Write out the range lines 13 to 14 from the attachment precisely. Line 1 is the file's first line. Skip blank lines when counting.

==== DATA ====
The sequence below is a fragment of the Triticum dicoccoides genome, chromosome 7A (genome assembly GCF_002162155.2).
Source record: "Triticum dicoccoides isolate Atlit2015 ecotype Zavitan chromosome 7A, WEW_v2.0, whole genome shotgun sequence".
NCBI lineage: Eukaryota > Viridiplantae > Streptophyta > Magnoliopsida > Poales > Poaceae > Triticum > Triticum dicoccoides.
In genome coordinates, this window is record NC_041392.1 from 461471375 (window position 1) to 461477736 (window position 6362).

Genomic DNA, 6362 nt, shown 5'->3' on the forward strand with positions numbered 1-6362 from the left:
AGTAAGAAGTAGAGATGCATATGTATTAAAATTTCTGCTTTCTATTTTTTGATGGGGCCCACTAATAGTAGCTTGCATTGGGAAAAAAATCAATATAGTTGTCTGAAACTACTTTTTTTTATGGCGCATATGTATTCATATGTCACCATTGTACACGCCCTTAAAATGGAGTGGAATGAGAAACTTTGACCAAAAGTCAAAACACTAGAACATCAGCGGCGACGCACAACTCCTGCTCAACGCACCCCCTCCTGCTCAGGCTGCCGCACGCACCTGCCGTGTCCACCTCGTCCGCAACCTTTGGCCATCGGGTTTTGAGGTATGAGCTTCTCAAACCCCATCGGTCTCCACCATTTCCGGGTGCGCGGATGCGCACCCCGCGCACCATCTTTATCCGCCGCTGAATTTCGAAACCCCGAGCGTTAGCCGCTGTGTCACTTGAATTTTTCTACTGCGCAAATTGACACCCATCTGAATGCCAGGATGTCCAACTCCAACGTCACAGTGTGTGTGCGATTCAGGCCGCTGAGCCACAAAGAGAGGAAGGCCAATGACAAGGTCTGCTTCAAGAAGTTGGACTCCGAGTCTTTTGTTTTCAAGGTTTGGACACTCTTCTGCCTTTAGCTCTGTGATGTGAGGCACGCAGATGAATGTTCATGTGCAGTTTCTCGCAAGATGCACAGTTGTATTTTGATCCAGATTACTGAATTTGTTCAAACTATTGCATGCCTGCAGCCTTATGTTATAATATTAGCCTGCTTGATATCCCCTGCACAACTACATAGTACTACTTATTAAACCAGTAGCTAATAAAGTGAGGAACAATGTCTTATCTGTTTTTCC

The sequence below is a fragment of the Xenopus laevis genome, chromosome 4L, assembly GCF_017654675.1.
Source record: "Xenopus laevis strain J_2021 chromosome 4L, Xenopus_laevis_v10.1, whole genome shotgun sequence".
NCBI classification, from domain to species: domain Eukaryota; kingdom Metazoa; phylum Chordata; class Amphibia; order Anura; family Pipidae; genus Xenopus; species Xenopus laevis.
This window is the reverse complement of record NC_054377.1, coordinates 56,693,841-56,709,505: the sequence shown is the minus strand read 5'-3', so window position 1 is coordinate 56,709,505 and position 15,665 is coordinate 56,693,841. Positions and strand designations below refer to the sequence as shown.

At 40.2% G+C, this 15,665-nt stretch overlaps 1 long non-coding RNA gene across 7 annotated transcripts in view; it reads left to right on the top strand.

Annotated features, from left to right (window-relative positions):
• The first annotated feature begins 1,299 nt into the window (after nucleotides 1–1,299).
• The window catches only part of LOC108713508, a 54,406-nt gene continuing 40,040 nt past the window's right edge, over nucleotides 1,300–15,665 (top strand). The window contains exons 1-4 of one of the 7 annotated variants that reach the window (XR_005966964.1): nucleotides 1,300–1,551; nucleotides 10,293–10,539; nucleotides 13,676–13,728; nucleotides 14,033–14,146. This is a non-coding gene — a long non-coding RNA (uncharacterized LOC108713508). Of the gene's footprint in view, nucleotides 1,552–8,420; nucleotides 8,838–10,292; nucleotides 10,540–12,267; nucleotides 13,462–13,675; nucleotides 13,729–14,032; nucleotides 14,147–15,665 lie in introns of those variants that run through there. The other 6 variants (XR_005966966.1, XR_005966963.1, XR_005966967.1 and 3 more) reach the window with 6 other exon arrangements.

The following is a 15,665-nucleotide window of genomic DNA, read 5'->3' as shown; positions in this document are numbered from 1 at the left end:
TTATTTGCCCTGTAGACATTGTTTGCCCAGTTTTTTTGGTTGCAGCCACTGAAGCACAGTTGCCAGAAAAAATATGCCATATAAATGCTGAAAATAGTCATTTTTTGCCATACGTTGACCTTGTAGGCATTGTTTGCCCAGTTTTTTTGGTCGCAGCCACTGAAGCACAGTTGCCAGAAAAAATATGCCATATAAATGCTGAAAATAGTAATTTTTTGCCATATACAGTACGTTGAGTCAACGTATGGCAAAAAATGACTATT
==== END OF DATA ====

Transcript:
• The first annotated feature begins 1,299 nt into the window (after nucleotides 1–1,299).
• The window catches only part of LOC108713508, a 54,406-nt gene continuing 40,040 nt past the window's right edge, over nucleotides 1,300–15,665 (top strand). The window contains exons 1-4 of one of the 7 annotated variants that reach the window (XR_005966964.1): nucleotides 1,300–1,551; nucleotides 10,293–10,539; nucleotides 13,676–13,728; nucleotides 14,033–14,146. This is a non-coding gene — a long non-coding RNA (uncharacterized LOC108713508). Of the gene's footprint in view, nucleotides 1,552–8,420; nucleotides 8,838–10,292; nucleotides 10,540–12,267; nucleotides 13,462–13,675; nucleotides 13,729–14,032; nucleotides 14,147–15,665 lie in introns of those variants that run through there. The other 6 variants (XR_005966966.1, XR_005966963.1, XR_005966967.1 and 3 more) reach the window with 6 other exon arrangements.